move in with you, too.
The condominium corporation’s bylaws or declaration or rules will stipulate whether pets are
permitted and, if so, what kind (whether goldfishes, dogs, birds, cats, etc.), how many, and other
restrictions. While your realtor may have some insight into the pet restrictions in your new condo,
inquire yourself or have your lawyer check into it, just to be completely sure.
Just as in life, exceptions can be made to the rules. If the owners of 80 per cent of the units consent
in writing to amend the bylaw and the condo board supports the change, then you may be able to
have Fido move in after all.
According to the Condominium Act 1998, condo boards may pass rules that condo owners must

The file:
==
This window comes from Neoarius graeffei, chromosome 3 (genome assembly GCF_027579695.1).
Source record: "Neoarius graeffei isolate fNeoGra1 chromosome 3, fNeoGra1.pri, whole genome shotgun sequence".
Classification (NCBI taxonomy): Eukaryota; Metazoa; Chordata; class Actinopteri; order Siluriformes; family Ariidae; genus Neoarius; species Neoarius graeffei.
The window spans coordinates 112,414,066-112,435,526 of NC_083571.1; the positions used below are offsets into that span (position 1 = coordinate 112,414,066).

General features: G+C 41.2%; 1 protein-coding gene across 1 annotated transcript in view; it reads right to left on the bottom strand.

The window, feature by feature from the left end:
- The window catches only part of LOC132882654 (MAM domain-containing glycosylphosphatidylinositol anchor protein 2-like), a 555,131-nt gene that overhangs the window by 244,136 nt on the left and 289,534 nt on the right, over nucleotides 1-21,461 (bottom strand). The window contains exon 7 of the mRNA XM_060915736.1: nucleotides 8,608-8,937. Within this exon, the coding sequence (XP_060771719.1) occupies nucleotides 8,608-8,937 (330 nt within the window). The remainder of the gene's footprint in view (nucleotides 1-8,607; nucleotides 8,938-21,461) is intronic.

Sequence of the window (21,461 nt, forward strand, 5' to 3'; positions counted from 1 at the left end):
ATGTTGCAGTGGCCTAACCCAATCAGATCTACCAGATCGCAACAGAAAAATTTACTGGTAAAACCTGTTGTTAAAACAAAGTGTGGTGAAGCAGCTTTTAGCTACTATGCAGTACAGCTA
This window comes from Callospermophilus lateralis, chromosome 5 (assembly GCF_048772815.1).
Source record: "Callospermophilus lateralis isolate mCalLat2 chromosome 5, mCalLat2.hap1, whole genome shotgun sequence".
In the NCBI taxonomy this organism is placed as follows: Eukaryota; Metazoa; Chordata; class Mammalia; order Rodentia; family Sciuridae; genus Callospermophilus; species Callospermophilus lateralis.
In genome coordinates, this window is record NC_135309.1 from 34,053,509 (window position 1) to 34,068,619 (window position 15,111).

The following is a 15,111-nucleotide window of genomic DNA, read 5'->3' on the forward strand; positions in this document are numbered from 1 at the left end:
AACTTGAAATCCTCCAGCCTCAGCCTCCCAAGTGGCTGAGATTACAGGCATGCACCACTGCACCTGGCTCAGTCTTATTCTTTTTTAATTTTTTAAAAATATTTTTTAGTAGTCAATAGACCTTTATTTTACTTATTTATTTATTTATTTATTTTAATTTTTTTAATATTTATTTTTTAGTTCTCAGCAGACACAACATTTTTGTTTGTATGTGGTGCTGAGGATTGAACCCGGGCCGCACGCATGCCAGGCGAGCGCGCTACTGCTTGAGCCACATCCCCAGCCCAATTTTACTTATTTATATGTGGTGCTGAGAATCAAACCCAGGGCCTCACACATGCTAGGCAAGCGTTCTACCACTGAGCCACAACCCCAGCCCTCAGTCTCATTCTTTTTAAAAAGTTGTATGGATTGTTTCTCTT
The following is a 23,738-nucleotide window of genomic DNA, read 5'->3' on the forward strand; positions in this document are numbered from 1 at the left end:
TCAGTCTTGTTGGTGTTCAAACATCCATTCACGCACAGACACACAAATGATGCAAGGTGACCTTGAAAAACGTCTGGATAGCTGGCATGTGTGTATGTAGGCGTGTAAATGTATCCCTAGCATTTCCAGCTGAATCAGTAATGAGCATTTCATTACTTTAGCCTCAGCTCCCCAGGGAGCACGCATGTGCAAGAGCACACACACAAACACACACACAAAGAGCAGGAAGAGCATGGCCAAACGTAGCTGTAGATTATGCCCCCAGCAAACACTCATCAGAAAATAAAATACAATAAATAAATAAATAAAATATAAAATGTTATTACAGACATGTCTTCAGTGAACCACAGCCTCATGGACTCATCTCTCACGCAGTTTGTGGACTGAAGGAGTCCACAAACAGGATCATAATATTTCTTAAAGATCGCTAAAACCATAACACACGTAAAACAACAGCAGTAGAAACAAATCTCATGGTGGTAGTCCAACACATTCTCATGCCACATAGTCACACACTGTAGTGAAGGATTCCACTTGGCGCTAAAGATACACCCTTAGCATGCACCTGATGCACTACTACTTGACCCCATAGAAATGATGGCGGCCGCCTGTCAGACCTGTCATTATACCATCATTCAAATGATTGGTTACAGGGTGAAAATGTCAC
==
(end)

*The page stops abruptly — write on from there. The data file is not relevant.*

follow, as long as they are reasonable and abide by the Ontario Human Rights Code. In the past,
courts have determined that issuing a blanket ‘No Pets’ rule is unreasonable and unenforceable
because it’s too vague. Service dogs, such as those trained to help people with physical or mental
disabilities, are exempt from pet bans. Residents must be sure to have the proper medical
documentation to support this claim.
Those condominium corporations that enforce their no-pets rules to the letter, with no history of
making exceptions to other unit owners, typically win court cases. Those condo boards that are lax
or haphazard in enforcing their no-pets rules may find themselves on shakier territory.
Either way, at this point the final decision will rest with a judge. So if you are a pet owner or are
considering getting a pet once you become a homeowner, just make sure the condo you intend to
buy allows for pets, present and future.